Village restaurant serves the stars
Village restaurant serves the stars
My mate, my china plate: Cockney rhyming slang, coined by barrow boys or East End gangsters. It was a kind of a code, say the experts. It was a way for those in the know to speak their mind while hiding their meaning from outsiders. But there’s no call for secrets or keeping people in the dark at Angelo’s Trattoria.
The Umhlanga Rocks restaurant prefers to put some of its many plates, autographed by some of its many mates, up on its walls for all to see.
For those unfamiliar with the laidback eatery, tucked away in a corner at Granada Square shopping centre, on Chartwell Drive, let’s explain.
There are no formal rules, but if you are sufficiently famous or in some way worthy, expect to be approached while you‘re enjoying, perhaps, your peri-peri chicken (a house favourite).
Out will come a plain plate and a marker pen. And once you’ve signed it, adding a message if one comes to mind, up it goes for all the world to see.
It’s a smashing little tradition that Angelo’s has been keeping up for about two decades. And today plates crowd many of its walls, above tables and round corners.
Well, Umhlanga Rocks has long been a favourite base for sportsmen in Durban for matches or training camps. And after the action, the 90-seater restaurant makes for a friendly spot to unwind and get something Mediterranean to eat.
Cricket and rugby stars and their better-known coaches feature strongly.
There’s also a decent serving of athletes from other fields, as well as showbiz personalities, comedians, politicians, a famous pastor and other public figures.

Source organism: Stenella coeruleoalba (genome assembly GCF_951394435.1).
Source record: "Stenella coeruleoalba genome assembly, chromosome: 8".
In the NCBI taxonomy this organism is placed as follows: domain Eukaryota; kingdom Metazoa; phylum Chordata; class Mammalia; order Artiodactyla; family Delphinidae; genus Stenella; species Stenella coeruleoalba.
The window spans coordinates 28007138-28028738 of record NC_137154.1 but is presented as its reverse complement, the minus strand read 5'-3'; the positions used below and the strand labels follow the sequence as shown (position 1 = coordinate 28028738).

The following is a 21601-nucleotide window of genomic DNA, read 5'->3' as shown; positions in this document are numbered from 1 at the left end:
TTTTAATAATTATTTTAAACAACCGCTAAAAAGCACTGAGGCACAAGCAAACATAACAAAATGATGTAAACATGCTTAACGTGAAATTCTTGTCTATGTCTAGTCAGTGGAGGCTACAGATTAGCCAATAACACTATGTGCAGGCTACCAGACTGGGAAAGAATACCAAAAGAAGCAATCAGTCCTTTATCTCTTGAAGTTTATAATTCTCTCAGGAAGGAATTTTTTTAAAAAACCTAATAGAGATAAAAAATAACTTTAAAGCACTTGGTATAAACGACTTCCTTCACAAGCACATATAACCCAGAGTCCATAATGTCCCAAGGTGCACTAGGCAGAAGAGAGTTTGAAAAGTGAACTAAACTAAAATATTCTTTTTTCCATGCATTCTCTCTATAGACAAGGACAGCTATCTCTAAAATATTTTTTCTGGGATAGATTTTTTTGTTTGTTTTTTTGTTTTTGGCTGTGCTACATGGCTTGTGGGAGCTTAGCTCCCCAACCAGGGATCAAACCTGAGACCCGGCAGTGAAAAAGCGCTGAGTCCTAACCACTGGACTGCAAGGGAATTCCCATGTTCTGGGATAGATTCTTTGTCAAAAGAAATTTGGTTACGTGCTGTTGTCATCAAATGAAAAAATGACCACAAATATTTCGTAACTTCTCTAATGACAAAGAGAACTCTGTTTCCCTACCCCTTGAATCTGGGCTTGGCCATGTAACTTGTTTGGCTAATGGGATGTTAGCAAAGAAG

And because Angelo’s has been going for so long (it was established in 1993) it’s built up up a strong following among the locals. Quite a few of them have have cracked the plate treatment too.
Heck, it’s no secret that lockdown has brought tough times to the restaurant trade. And head chef and general manager Nicole Clarence, said, perhaps only half in jest, that if you commit to eating at Angelo’s every day for the next month you’ll get a plate too.
Who’s the most famous name on the wall, Umhlanga Rocks Tourism asked?
A tough call, but Wessel Johannes “Hansie” Cronje has to be among the front-runners. (Or should that be, backroom fixers?)
Hansie, as any cricket lover will tell you, was South Africa’s most successful captain until his fall from grace in a match-fixing scandal.
He died in an aeroplane crash in 2002.
His plate, signed less than six months before his death, is above the booth seating. Surrounding it are a bunch of other big hitters, including: Kevin Pietersen (the controversial South African born England Captain); Ali Bacher (former South African captain and for many years the game’s top administrator in the country); and Andrew Hudson (the doughty Proteas batsman and later convenor of selectors for SA Cricket).
Surf and turf
Also in the same patch of plates is Jordy Smith, the most successful surfer to have come out of Durban in his generation. He signed his plate on 7 June 2012. As luck would have it, that was the day before he exited the Mr Price Pro Ballito, having reached the quarter-finals.
Back to cricket, but on another wall, is Barry Richards, considered by the cognoscenti to be the most gifted batsman to have come out of this country. South Africa’s exclusion from world sport during apartheid meant he played only four Tests.
Nearby is Chloe Tryon, current national women’s cricket T20 vice-captain.